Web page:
Faculty Publications, Department of Physics and AstronomyCopyright (c) 2016 University of Nebraska - Lincoln All rights reserved.
http://digitalcommons.unl.edu/physicsfacpub
Recent documents in Faculty Publications, Department of Physics and Astronomyen-usWed, 10 Aug 2016 19:27:48 PDT3600Magnetoelectric domain wall dynamics and its implications for magnetoelectric memory
http://digitalcommons.unl.edu/physicsfacpub/169
http://digitalcommons.unl.edu/physicsfacpub/169Thu, 14 Jul 2016 14:07:05 PDT
Domain wall dynamics in a magnetoelectric antiferromagnet is analyzed, and its implications for magnetoelectric memory applications are discussed. Cr_{2}O_{3} is used in the estimates of the materials parameters. It is found that the domain wall mobility has a maximum as a function of the electric field due to the gyrotropic coupling induced by it. In Cr_{2}O_{3}, the maximal mobility of 0.1 m/(s Oe) is reached at E = 0.06 V/nm. Fields of this order may be too weak to overcome the intrinsic depinning field, which is estimated for B-doped Cr_{2}O_{3}. These major drawbacks for device implementation can be overcome by applying a small in-plane shear strain, which blocks the domain wall precession. Domain wall mobility of about 0.7 m/(s Oe) can then be achieved at E = 0.2 V/nm. A split-gate scheme is proposed for the domain-wall controlled bit element; its extension to multiple-gate linear arrays can offer advantages in memory density, programmability, and logic functionality.
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Kirill Belashchenko et al.Spin torque and Nernst effects in Dzyaloshinskii-Moriya ferromagnets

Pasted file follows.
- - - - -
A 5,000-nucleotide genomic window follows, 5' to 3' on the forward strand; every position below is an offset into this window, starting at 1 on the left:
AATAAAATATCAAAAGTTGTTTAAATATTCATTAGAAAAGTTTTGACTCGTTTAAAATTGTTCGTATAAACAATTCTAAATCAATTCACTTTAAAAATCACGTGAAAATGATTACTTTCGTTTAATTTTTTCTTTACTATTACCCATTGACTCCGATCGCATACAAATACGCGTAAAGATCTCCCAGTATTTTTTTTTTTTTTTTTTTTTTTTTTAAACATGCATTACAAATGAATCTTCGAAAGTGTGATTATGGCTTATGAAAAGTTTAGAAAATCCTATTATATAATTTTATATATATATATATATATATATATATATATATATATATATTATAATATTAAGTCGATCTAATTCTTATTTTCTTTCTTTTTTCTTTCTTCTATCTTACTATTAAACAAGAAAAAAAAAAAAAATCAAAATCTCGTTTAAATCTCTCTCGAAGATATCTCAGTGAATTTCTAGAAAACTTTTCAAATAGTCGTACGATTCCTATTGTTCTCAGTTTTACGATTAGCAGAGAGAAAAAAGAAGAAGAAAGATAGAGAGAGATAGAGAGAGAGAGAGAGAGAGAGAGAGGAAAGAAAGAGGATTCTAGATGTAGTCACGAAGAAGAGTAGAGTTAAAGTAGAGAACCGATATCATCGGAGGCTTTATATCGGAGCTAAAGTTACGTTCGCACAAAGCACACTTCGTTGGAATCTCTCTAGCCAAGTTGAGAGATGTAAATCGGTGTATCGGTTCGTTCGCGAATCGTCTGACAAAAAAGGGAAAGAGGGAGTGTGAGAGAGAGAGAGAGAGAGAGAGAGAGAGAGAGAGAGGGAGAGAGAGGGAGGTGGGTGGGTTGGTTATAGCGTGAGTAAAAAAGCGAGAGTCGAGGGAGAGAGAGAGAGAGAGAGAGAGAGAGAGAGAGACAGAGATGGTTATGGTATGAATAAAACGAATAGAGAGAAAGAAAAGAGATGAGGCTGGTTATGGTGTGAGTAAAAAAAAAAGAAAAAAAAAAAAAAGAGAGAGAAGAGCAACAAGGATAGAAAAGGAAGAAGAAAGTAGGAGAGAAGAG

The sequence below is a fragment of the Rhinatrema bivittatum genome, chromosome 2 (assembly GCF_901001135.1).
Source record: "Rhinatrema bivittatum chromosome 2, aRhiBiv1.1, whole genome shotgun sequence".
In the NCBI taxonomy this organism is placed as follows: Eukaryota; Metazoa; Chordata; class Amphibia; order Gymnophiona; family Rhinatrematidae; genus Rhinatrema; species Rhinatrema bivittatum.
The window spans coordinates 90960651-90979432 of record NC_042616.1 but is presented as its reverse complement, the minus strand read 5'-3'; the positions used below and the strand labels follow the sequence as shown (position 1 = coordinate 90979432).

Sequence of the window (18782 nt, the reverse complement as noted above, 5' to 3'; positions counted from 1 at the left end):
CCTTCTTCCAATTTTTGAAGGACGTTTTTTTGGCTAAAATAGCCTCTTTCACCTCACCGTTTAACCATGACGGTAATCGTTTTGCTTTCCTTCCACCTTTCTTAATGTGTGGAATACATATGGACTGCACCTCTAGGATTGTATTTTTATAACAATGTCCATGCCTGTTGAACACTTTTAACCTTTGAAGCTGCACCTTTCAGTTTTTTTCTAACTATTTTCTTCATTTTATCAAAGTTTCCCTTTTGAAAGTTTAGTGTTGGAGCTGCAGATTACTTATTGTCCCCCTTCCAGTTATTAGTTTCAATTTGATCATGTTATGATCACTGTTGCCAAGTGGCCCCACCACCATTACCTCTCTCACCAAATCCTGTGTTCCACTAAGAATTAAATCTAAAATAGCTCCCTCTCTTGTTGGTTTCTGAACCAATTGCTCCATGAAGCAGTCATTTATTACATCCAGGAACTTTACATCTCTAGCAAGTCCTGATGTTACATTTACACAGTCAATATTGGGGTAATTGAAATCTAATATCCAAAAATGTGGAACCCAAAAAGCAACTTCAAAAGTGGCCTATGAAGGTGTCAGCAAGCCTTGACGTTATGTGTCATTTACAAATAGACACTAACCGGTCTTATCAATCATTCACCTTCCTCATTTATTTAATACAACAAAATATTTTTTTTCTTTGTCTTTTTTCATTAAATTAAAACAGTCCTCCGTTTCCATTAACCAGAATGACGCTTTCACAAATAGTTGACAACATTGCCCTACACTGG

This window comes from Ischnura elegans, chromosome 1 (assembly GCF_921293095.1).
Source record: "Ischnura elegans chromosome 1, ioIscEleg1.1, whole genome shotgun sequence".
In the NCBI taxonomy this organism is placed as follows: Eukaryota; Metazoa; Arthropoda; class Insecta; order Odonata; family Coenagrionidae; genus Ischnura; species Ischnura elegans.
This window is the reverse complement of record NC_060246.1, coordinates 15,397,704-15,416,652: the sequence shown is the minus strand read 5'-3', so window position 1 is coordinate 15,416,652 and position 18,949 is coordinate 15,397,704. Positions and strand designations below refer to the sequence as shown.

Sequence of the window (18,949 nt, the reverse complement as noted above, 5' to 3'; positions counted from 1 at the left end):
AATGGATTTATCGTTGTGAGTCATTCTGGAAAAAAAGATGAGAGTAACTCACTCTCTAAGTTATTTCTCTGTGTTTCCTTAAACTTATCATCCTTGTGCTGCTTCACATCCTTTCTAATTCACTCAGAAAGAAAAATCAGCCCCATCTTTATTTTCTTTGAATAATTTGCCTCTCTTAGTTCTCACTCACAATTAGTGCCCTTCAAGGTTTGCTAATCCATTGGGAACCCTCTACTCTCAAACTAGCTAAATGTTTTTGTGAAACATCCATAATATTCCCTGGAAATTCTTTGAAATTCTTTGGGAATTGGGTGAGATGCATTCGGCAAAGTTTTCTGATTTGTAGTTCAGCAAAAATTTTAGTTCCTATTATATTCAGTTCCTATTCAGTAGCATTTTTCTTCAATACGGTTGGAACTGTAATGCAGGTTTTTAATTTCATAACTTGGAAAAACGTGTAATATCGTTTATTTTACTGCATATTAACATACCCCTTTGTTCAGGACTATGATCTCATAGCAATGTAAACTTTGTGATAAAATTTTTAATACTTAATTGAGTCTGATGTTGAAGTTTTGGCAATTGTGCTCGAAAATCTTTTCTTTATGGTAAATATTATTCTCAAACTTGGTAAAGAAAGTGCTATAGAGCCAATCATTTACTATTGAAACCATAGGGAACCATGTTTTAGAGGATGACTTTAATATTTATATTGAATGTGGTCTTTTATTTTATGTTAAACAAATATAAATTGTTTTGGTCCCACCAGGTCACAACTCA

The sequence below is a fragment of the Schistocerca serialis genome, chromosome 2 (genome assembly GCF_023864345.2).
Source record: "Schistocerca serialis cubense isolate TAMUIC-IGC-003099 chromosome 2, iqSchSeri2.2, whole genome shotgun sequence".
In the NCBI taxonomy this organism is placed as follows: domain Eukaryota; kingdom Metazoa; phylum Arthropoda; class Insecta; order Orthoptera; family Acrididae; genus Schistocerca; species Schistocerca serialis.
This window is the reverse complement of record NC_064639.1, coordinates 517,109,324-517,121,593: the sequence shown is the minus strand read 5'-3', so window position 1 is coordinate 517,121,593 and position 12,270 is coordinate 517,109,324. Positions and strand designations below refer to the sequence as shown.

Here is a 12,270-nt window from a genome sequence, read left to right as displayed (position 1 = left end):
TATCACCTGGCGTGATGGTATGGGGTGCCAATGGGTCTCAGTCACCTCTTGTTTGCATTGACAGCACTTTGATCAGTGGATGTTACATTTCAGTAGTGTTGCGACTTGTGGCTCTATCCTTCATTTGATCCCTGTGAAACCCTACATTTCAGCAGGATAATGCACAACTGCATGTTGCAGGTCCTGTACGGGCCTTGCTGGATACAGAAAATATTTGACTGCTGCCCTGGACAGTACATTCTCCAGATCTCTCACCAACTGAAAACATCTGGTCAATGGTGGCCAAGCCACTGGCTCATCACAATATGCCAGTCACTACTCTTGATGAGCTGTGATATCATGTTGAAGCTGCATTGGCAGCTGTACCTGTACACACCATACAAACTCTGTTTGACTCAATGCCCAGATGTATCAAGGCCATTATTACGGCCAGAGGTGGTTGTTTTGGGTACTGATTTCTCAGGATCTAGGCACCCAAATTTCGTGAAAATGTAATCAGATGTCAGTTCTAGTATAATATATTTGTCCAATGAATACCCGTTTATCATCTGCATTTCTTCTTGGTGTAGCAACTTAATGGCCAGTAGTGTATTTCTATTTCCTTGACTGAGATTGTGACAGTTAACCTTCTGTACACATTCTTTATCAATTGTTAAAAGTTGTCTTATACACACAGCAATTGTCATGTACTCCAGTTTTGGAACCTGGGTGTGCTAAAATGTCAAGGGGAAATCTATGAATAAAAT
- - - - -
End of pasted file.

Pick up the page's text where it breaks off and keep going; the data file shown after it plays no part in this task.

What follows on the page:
http://digitalcommons.unl.edu/physicsfacpub/168
http://digitalcommons.unl.edu/physicsfacpub/168Thu, 14 Jul 2016 13:55:32 PDT
We predict that a temperature gradient can induce a magnon-mediated intrinsic torque in systems with a nontrivial magnon Berry curvature. With the help of a microscopic linear response theory of nonequilibrium magnon-mediated torques and spin currents we identify the interband and intraband components that manifest in ferromagnets with Dzyaloshinskii-Moriya interactions and magnetic textures. To illustrate and assess the importance of such effects, we apply the linear response theory to the magnon-mediated spin Nernst and torque responses in a kagome lattice ferromagnet.
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Alexey Kovalev et al.Stability of skyrmion lattices and symmetries of quasi-two-dimensional chiral magnets